Indeed, as my right hon. and learned Friend reminds me, on VAT. There are many examples of flat rates. We should look for the ability to pay not within the context of the community charge, but within the context of the largest proportion of local government expenditure and from where that is financed, namely, the central taxpayer where the ability to pay is underwritten throughout.

The hon. Member for Warley, East said that after the election, whether my right hon. and hon. Friends constitute the Government, there will be recriminations against the imposition of the charge. He echoed the point made earlier by the hon. Member for Glasgow, Garscadden (Mr. Dewar) that Scotland would be lumbered with the community charge. I am delighted to hear Opposition Members say that. That shows that, in their heart of hearts, they believe that the Conservatives will win the general election.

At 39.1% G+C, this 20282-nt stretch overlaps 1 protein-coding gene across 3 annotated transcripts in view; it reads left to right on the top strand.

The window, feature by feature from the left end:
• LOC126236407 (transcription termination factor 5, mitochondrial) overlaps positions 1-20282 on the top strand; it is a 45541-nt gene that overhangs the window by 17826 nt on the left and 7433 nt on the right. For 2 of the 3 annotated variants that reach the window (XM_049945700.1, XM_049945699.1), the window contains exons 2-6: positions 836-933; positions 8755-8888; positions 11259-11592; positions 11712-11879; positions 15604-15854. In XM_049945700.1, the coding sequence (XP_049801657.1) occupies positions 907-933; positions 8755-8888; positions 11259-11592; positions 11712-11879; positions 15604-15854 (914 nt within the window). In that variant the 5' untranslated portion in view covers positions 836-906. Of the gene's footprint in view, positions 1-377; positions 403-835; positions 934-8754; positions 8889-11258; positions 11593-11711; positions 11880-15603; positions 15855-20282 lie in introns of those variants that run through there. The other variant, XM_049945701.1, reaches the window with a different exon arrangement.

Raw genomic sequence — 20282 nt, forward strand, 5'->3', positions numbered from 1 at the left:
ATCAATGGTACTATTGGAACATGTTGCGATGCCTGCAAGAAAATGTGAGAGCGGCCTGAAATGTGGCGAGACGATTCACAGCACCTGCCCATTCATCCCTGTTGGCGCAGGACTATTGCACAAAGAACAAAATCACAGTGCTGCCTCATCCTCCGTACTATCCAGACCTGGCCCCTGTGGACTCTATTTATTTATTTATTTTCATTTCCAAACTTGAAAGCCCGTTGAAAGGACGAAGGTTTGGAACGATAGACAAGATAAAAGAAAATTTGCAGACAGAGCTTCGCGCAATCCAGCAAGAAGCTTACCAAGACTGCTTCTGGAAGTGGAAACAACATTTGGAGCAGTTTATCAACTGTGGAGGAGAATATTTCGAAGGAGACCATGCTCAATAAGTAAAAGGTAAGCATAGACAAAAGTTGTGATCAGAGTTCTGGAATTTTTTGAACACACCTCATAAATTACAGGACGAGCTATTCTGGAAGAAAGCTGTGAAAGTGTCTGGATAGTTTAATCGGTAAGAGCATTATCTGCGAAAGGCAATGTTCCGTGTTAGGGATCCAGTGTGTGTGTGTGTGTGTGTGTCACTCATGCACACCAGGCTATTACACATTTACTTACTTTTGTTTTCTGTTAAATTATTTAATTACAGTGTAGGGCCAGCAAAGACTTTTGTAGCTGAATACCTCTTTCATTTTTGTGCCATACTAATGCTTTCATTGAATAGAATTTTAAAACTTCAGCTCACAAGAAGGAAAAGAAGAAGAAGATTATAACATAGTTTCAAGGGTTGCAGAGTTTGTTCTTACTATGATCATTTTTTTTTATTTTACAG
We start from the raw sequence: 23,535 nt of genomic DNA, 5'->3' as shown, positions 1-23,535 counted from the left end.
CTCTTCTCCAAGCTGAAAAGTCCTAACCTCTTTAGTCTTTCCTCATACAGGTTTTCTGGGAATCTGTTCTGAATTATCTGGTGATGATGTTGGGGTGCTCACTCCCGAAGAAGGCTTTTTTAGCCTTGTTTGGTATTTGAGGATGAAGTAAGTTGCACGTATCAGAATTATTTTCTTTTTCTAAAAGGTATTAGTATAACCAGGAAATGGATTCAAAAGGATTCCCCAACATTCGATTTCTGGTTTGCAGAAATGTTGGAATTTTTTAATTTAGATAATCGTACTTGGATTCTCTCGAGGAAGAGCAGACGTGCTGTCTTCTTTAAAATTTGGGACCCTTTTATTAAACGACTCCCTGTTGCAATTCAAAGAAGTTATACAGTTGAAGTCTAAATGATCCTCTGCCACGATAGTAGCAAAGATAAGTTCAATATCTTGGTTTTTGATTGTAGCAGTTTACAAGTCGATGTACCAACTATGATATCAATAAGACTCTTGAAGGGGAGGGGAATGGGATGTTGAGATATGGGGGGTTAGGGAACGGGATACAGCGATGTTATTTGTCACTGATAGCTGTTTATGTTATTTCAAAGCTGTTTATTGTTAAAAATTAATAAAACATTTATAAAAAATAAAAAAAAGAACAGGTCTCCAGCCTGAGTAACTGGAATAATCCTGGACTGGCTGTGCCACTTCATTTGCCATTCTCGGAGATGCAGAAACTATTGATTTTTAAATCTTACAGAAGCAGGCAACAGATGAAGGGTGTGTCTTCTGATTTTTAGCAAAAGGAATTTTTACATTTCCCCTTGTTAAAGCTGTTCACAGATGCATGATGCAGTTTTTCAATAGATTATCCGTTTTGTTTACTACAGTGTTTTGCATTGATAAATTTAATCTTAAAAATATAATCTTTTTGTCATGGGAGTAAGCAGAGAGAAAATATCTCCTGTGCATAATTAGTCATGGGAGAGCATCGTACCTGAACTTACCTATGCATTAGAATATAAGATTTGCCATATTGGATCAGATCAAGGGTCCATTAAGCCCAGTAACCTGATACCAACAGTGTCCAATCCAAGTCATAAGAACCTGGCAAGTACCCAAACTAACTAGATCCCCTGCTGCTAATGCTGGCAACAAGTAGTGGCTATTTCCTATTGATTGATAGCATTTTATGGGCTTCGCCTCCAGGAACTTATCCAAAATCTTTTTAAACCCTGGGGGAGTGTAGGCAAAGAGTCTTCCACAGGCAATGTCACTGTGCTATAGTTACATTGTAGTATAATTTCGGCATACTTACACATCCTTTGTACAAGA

Question put and agreed to.

Lords amendments Nos. 2 to 14 agreed to. [One with Special Entry.]